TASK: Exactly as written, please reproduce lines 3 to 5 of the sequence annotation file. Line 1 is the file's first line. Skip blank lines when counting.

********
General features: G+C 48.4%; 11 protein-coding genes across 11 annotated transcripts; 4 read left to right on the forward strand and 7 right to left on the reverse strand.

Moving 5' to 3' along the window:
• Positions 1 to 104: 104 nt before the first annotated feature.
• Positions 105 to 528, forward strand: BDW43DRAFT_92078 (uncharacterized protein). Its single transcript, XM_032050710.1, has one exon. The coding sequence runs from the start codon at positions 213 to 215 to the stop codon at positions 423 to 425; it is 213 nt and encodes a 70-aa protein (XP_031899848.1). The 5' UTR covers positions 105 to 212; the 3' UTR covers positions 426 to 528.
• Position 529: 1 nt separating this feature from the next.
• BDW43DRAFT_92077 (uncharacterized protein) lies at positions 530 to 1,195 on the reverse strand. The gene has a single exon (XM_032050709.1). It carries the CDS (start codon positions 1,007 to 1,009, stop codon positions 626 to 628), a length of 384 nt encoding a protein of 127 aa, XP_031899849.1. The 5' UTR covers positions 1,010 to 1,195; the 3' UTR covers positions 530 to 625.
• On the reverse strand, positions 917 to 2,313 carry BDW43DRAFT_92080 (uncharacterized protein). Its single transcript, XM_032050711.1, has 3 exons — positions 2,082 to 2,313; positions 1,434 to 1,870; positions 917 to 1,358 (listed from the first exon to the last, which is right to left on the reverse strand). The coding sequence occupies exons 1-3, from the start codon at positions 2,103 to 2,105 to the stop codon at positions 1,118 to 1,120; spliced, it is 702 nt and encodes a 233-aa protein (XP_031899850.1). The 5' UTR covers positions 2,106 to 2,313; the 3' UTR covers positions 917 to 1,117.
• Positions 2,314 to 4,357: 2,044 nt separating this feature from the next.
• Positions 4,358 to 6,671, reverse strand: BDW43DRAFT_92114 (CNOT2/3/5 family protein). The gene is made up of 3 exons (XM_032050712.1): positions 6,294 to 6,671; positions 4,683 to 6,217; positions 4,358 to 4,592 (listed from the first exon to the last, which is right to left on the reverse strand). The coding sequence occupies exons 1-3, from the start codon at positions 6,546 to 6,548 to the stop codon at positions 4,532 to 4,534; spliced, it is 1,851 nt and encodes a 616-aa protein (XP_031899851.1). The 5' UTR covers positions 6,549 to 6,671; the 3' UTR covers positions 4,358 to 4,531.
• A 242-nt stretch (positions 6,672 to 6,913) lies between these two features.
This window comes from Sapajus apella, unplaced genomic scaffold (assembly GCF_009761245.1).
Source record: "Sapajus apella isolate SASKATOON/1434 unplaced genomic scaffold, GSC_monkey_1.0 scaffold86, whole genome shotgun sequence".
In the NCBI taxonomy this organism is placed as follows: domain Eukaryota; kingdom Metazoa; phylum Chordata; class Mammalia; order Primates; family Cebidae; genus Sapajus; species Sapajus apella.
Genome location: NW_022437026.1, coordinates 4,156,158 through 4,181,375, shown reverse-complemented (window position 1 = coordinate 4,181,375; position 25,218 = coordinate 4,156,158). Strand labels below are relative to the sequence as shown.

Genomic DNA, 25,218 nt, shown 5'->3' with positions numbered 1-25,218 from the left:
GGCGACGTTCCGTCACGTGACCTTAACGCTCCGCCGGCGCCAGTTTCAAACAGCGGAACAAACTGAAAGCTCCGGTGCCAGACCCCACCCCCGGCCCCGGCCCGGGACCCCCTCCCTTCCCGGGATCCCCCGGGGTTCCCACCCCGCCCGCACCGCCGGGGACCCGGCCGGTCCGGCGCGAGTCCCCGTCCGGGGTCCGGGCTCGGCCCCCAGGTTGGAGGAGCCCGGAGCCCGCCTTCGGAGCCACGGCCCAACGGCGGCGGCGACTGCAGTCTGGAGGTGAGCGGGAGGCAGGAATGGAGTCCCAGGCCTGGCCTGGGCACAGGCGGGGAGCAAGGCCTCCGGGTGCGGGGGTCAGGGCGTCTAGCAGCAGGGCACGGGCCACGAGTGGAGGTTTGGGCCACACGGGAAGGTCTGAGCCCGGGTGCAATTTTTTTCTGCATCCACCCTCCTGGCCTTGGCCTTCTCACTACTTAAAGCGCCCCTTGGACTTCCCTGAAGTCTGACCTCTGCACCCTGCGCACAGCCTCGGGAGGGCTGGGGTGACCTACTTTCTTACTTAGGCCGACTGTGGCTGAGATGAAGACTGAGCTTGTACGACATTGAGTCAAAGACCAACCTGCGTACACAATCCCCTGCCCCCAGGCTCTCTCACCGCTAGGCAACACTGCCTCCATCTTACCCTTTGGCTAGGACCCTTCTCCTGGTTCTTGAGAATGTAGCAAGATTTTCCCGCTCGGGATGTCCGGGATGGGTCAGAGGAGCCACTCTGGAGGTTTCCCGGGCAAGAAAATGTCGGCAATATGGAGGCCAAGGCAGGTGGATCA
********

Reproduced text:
• Positions 1 to 104: 104 nt before the first annotated feature.
• Positions 105 to 528, forward strand: BDW43DRAFT_92078 (uncharacterized protein). Its single transcript, XM_032050710.1, has one exon. The coding sequence runs from the start codon at positions 213 to 215 to the stop codon at positions 423 to 425; it is 213 nt and encodes a 70-aa protein (XP_031899848.1). The 5' UTR covers positions 105 to 212; the 3' UTR covers positions 426 to 528.
• Position 529: 1 nt separating this feature from the next.